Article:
PMID: 25715874 [PubMed – in process]

from pubmed: rna c/d box http://ift.tt/1Bho8BU

CSHLIn a role reversal, RNAs proofread themselves | News & Features

CSHLIn a role reversal, RNAs proofread themselves | News & Features

CSHLIn a role reversal, RNAs proofread themselves | News & Features.

Forget the Selfish Gene: Evolution of Life Is Driven by the Selfish Ribosome, Research Suggests

Since the discovery of how DNA encodes genetic information, most research on the evolution of life has focused on genes. According to the ‘selfish gene’ theory, cells and organisms exist … Jan. 7, 2015 

— Delivered by Feed43 service http://bit.ly/1HNmGIG #scidaily

from RNOMICS http://ift.tt/1At5xmU

Crystal structure of the RNA-guided immune surveillance Cascade complex in Escherichia coli.

Related Articles

Crystal structure of the RNA-guided immune surveillance Cascade complex in Escherichia coli.

Nature. 2014 Nov 6;515(7525):147-50

Authors: Zhao H, Sheng G, Wang J, Wang M, Bunkoczi G, Gong W, Wei Z, Wang Y

Clustered regularly interspaced short palindromic repeats (CRISPR) together with CRISPR-associated (Cas) proteins form the CRISPR/Cas system to defend against foreign nucleic acids of bacterial and archaeal origin. In the I-E subtype CRISPR/Cas system, eleven subunits from five Cas proteins (CasA1B2C6D1E1) assemble along a CRISPR RNA (crRNA) to form the Cascade complex. Here we report on the 3.05 Å crystal structure of the 405-kilodalton Escherichia coli Cascade complex that provides molecular details beyond those available from earlier lower-resolution cryo-electron microscopy structures. The bound 61-nucleotide crRNA spans the entire 11-protein subunit-containing complex, where it interacts with all six CasC subunits (named CasC1-6), with its 5′ and 3′ terminal repeats anchored by CasD and CasE, respectively. The crRNA spacer region is positioned along a continuous groove on the concave surface generated by the aligned CasC1-6 subunits. The five long β-hairpins that project from individual CasC2-6 subunits extend across the crRNA, with each β-hairpin inserting into the gap between the last stacked base and its adjacent splayed counterpart, and positioned within the groove of the preceding CasC subunit. Therefore, instead of continuously stacking, the crRNA spacer region is divided into five equal fragments, with each fragment containing five stacked bases flanked by one flipped-out base. Each of those crRNA spacer fragments interacts with CasC in a similar fashion. Furthermore, our structure explains why the seed sequence, with its outward-directed bases, has a critical role in target DNA recognition. In conclusion, our structure of the Cascade complex provides novel molecular details of protein-protein and protein-RNA alignments and interactions required for generation of a complex mediating RNA-guided immune surveillance.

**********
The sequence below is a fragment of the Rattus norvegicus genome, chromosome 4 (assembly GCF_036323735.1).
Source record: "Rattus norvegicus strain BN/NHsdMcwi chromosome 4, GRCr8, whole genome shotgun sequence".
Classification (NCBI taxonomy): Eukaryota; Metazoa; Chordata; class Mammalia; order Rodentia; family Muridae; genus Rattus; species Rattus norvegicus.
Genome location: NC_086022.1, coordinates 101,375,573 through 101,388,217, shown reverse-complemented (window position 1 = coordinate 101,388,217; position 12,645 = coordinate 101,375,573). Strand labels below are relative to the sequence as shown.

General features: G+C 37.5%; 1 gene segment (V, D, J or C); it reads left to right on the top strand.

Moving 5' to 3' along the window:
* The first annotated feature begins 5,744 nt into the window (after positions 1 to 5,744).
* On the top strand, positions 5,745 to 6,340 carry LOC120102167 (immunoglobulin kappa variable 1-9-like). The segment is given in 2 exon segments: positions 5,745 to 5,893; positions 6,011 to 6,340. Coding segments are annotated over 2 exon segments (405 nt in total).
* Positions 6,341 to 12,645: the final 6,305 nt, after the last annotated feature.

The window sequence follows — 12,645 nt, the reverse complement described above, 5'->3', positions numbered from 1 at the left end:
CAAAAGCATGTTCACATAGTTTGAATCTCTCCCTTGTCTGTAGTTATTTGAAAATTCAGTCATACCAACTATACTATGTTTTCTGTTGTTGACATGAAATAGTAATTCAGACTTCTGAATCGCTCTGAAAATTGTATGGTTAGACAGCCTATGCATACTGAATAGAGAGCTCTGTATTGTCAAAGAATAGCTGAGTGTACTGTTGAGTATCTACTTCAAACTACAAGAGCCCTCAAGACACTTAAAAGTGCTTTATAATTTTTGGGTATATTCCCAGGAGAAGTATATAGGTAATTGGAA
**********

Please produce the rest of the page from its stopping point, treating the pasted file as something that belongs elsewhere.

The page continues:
PMID: 25118175 [PubMed – indexed for MEDLINE]

from pubmed: rna binding protein … http://ift.tt/1m0Wm1G

tRFs and the Argonautes: gene silencing from antiquity – BioMed Central blog

tRFs and the Argonautes: gene silencing from antiquity – BioMed Central blog.

Viroids: Survivors from the RNA World?


Viroid A new review in Annual Review of Microbiology gives an excellent introduction to viroids.


  • Introduction: Why The Need For An RNA World?
  • Viroids: Essential Features
  • Discovery of a Subviral World
  • Structure: Small Circular RNAs with Compact Folding
  • Replication: Rolling-Circle Mechanism Catalyzed by Enzymes and Ribozymes
  • Sequence Diversity
  • Viroid-Related Replicons
  • Viroid-Like Satellite RNAs
  • Retroviroid-Like Elements
  • Hepatitis δ virus
  • Why Are Viroids And Viroid-Related Replicons Regarded As Survivors Of The RNA World?
  • Early Speculations on the Origin of Viroids
  • Circular RNAs: Relics of Precellular Evolution?
  • Viroid-Related Replicons
  • Summary

Viroids: Survivors from the RNA World? (2014) Annual Review of Microbiology, 68(1): 395-414. doi: 10.1146/annurev-micro-091313-103416

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The functional role of long non-coding RNAs and epigenetics

Long non-coding RNAs (lncRNAs) are non-protein coding transcripts longer than 200 nucleotides. The post-transcriptional regulation is influenced by these lncRNAs by interfering with the microRNA pathways, involving in diverse cellular processes. The regulation of gene expression by lncRNAs at the epigenetic level, transcriptional and post-transcriptional level have been well known and widely studied. Recent recognition

The functional role of long non-coding RNAs and epigenetics is a post from: lncRNA Blog

from lncRNA Blog http://ift.tt/1pLta0a